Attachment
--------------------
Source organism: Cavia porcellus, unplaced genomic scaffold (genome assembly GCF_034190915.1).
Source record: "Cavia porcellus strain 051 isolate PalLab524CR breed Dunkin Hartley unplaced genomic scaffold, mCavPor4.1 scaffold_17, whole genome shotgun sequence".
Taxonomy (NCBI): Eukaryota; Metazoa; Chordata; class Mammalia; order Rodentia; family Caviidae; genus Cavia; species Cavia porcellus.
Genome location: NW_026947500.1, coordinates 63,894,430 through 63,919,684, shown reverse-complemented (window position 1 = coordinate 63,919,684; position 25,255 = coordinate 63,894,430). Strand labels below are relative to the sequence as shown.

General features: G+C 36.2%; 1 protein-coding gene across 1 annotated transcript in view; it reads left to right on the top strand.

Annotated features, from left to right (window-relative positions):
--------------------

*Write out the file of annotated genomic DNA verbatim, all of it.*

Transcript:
Source organism: Cavia porcellus, unplaced genomic scaffold (genome assembly GCF_034190915.1).
Source record: "Cavia porcellus strain 051 isolate PalLab524CR breed Dunkin Hartley unplaced genomic scaffold, mCavPor4.1 scaffold_17, whole genome shotgun sequence".
Taxonomy (NCBI): Eukaryota; Metazoa; Chordata; class Mammalia; order Rodentia; family Caviidae; genus Cavia; species Cavia porcellus.
Genome location: NW_026947500.1, coordinates 63,894,430 through 63,919,684, shown reverse-complemented (window position 1 = coordinate 63,919,684; position 25,255 = coordinate 63,894,430). Strand labels below are relative to the sequence as shown.

General features: G+C 36.2%; 1 protein-coding gene across 1 annotated transcript in view; it reads left to right on the top strand.

Annotated features, from left to right (window-relative positions):